‘The Wolf of Wall Street’: Digital Currencies are the Biggest Scam Ever

Business‘The Wolf of Wall Street’: Digital Currencies are the Biggest Scam Ever

‘The Wolf of Wall Street’: Digital Currencies are the Biggest Scam Ever

Jordan Belfort, the stockbroker behind numerous scams and who was immortalised in the Leonardo DiCaprio film The Wolf of Wall Street says digital currencies like bitcoin are the biggest scam ever, far worse than anything he ever did.

Cryptocurrencies and ICOs – a Bubble?

Belfort’s biggest warning surrounds initial coin offerings, or ICOs. In an ICO, a company issues cryptographic tokens, such as bitcoin, instead of the traditional method of raising debt or selling shares. The most common use of ICOs is startups who do it using blockchain technology. The tokens can then be traded or exchanged for services by the company. However, in many cases, the startups issuing the tokens don’t have a solid, sustainable business plan, and the tokens may not appreciate in value. ICOs are growing increasingly popular—through September, they had raised $2 billion in the year, compared to $54 million in the same period last year. This year bitcoin has jumped from $1,000 to more than $6,000.
However, cryptocurrencies and ICOs specifically are considered a bubble by many experts. Increasing prices leads to more speculative activity, which raises prices in a vicious cycle. Many people are calling for increased regulation surrounding ICOs, especially after investors have lost millions of dollars in fake or hacked ICOs. Belfort says it is too easy for hackers to steal bitcoin and says he would never buy bitcoin because he knows people who have lost all their money through cryptocurrencies.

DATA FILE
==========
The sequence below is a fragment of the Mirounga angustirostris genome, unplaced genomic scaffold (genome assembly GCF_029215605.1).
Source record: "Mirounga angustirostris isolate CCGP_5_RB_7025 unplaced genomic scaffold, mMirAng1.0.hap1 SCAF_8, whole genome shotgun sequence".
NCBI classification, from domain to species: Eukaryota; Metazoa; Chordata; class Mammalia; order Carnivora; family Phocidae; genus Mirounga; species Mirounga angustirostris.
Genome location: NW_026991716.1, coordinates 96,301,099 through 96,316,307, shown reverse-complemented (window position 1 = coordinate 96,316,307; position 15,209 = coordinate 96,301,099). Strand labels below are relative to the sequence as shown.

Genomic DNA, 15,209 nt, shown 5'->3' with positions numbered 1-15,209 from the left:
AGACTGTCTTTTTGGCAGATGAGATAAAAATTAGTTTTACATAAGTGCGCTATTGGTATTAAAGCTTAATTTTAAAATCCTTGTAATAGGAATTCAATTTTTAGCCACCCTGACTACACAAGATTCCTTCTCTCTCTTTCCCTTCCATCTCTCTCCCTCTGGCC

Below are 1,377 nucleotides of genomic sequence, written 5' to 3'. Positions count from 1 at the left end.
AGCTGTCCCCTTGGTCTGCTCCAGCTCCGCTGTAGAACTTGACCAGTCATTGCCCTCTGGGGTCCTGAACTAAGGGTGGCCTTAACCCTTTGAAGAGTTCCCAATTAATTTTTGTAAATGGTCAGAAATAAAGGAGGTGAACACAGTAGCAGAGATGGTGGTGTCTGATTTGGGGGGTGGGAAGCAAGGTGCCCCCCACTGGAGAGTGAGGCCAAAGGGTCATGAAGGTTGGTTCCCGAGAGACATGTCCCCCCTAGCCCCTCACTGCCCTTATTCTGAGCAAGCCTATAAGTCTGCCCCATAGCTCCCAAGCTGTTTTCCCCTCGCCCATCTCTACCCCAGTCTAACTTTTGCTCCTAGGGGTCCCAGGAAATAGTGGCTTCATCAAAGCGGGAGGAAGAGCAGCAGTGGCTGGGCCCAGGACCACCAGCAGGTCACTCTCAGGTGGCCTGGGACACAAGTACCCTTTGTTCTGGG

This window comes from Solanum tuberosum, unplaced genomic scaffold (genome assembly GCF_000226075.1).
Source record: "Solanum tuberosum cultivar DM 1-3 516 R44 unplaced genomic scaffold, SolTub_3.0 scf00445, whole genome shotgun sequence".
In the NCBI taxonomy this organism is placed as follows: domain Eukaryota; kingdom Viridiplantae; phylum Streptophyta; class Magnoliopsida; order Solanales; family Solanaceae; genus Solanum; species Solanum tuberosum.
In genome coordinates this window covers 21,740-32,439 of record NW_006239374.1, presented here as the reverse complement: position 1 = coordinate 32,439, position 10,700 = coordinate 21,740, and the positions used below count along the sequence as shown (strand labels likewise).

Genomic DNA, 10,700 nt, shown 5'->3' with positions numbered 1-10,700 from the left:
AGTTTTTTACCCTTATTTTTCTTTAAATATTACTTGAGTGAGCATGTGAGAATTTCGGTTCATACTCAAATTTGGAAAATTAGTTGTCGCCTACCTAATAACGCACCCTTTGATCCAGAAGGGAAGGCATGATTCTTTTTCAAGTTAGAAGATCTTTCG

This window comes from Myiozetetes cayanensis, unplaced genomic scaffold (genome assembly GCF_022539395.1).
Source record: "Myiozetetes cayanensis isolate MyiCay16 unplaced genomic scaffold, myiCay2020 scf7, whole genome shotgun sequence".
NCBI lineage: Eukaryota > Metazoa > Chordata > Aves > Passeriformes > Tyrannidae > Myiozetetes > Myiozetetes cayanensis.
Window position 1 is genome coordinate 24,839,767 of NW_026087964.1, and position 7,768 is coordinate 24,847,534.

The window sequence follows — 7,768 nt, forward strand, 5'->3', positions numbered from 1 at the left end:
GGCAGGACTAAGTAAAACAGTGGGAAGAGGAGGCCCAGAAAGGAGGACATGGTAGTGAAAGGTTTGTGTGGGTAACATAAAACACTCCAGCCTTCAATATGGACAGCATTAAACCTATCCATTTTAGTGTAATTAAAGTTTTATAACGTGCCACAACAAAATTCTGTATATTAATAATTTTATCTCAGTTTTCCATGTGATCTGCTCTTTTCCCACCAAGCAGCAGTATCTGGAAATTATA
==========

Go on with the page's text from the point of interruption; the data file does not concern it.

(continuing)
“It’s the biggest scam ever, such a huge, gigantic scam that’s going to blow up in so many people’s faces,” Belfort said. “It’s far worse than anything I was ever doing.”
Belfort also said he estimates 85% of people are honest in how they run ICOs, but the 5-10% trying to scam people have created a negative environment for everyone, and the risk isn’t worth people investing in ICOs.
Belfort was convicted of numbers crimes including fraud and spent 22 months in prison for scams that cost investors $200 million. Since his release, he has been enjoying a second career as a motivational speaker and author that has earned him millions of dollars.

ICO Warnings Are Always Trending

Belfort isn’t the first person to be wary of ICOs. They were banned in China after the government lumped them with pyramid schemes, and the UK’s Financial Conduct Authority has warned investors that they shouldn’t rely on ICOs. Canadian regulators have also said cryptocurrencies should be subject to regulation. In the U.S., the Securities and Exchange Commission warned of pump-and-dump schemes where companies don’t follow through on promises and cash out quickly after an ICO, leaving investors high and dry.
Belfort’s warning against ICOs comes soon after JPMorgan CEO Jamie Dimon expressed similar sentiments regarding bitcoin. However, unlike Dimon, Belfort doesn’t believe there is anything inherently wrong with the idea of cryptocurrencies—it just comes down to the execution, especially when they are used for fundraising.
As ICOs continue to gain steam, governments and investors around the world will have to decide how to regulate the space and if it is a reliable and sustainable form of raising money. With the vocal outcry from one of the most notorious recent fraudsters, things could be tipping against ICOs.